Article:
As a busy member of the financial services industry, where time is money, it's more than likely that on at least one occasion, you've found yourself in a situation wherein you sensed you might have had gonorrhea but didn't have the hour to spare to get to the free clinic. From there it was a few quick late nights and company happy hours before the entire firm was stricken with an outbreak. In the near future, you'll be able to avoid such incidents by simply entering a men's or women's room, pissing on a computer chip, returning to your desk and inserting it into your phone all in a matter of minutes (stage fright depending).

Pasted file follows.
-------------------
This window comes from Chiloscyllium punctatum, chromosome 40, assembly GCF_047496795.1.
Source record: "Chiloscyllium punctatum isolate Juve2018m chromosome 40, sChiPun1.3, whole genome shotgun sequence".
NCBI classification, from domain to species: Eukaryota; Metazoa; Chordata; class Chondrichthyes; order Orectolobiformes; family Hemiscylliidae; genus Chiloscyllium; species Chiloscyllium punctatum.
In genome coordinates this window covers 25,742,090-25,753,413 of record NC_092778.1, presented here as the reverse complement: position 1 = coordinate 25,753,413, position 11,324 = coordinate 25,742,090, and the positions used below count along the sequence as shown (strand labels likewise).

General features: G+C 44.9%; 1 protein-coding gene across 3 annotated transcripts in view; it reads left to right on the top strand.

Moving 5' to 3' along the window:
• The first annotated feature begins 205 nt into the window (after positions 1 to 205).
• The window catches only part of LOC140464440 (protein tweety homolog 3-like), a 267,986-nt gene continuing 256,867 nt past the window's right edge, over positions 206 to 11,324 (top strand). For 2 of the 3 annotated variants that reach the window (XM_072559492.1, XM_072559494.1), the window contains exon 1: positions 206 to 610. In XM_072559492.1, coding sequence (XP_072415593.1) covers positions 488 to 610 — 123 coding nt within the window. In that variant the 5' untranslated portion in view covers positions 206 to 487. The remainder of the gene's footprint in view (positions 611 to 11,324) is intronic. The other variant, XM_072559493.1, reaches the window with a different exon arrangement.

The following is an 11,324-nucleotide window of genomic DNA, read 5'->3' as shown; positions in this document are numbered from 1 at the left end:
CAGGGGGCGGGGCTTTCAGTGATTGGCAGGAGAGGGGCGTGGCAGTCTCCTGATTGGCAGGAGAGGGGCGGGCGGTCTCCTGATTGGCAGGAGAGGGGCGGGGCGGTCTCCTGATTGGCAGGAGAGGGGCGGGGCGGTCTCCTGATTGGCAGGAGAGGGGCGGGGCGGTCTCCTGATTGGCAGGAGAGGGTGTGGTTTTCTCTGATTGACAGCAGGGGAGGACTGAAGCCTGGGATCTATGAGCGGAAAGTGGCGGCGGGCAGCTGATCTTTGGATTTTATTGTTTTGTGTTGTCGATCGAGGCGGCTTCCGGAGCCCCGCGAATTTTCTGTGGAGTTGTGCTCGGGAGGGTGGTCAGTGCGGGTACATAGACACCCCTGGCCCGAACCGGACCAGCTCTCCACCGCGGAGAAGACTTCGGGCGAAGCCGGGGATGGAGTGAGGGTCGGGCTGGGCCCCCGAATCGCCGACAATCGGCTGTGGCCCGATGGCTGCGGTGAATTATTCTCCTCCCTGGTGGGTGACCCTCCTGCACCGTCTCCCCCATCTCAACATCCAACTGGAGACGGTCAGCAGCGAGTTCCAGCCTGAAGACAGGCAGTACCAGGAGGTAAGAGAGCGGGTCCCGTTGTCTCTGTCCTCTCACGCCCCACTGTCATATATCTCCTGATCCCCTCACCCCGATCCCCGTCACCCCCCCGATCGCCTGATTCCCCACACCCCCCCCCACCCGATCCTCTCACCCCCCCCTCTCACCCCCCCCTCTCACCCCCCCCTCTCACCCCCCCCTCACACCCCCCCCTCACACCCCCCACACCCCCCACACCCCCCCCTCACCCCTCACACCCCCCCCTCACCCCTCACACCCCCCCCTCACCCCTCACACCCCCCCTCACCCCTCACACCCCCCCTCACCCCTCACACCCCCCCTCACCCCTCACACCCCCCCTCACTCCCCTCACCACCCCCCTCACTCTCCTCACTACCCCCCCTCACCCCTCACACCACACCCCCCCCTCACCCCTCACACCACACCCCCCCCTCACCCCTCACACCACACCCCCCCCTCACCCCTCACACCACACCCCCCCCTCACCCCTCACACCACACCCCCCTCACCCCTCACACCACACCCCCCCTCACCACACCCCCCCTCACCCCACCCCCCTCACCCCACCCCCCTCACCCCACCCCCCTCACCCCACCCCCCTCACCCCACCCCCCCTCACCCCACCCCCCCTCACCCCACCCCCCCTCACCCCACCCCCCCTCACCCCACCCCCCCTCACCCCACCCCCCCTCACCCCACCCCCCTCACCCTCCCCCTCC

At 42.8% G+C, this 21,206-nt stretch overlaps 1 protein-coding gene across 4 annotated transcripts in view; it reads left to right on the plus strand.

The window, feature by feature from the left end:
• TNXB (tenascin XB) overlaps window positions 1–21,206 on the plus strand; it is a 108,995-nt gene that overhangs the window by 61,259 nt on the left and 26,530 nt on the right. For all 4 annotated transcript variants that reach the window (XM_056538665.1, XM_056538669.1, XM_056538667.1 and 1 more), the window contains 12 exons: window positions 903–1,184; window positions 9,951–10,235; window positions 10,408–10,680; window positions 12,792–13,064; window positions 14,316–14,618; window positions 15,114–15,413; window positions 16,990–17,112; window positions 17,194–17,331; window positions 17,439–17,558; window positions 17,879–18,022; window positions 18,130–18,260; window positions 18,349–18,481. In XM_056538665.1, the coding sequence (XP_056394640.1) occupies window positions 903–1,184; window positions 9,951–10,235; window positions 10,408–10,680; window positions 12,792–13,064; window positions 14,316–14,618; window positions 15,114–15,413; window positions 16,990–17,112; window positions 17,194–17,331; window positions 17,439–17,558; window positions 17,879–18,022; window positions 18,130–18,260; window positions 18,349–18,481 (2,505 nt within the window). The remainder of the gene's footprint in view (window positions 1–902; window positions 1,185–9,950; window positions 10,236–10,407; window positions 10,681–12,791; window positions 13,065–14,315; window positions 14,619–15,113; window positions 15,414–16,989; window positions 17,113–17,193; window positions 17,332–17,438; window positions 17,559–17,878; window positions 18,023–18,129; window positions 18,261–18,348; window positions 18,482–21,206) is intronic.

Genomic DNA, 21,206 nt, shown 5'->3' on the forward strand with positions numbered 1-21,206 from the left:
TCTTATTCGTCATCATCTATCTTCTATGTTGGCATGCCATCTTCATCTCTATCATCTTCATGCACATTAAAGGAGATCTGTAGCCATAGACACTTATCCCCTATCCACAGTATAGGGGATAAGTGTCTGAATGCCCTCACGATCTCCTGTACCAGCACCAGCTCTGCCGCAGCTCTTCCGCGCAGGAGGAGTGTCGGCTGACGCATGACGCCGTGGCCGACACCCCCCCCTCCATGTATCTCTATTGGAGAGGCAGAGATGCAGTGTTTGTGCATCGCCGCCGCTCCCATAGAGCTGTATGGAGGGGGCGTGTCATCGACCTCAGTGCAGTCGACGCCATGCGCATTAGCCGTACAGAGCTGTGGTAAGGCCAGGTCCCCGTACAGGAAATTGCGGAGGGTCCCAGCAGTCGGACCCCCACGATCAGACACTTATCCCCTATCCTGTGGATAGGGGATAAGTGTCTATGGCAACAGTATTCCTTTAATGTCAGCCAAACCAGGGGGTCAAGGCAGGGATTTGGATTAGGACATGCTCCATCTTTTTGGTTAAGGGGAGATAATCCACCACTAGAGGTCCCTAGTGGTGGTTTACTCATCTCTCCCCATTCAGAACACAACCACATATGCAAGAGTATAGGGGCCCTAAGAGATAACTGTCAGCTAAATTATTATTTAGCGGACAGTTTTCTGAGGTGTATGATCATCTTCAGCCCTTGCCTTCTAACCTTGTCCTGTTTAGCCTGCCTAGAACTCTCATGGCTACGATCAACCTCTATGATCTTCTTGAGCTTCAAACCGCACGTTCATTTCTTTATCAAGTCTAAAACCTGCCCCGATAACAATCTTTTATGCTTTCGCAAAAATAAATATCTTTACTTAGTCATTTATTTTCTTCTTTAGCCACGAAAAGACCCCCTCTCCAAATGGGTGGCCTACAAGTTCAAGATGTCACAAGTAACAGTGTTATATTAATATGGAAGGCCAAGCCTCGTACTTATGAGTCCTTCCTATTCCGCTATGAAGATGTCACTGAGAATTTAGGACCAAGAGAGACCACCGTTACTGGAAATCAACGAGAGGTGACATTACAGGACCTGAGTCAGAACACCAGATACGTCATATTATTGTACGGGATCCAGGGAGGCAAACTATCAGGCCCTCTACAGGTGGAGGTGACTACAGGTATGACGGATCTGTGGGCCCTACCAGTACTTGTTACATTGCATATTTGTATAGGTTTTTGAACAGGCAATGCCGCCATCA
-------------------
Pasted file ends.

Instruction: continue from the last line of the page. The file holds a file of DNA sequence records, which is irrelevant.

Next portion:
Mobile phones and computers will soon be able to diagnose sexually transmitted diseases under innovative plans to cut the UK's rising rate of herpes, chlamydia and gonorrhoea among young people. Doctors and technology experts are developing small devices, similar to pregnancy testing kits, that will tell someone quickly and privately if they have caught an infection through sexual contact. People who suspect they have been infected will be able to put urine or saliva on to a computer chip about the size of a USB chip, plug it into their phone or computer and receive a diagnosis within minutes, telling them which, if any, sexually transmitted infection (STI) they have. Seven funders, including the Medical Research Council, have put £4m into developing the technology via a forum called the UK Clinical Research Collaboration.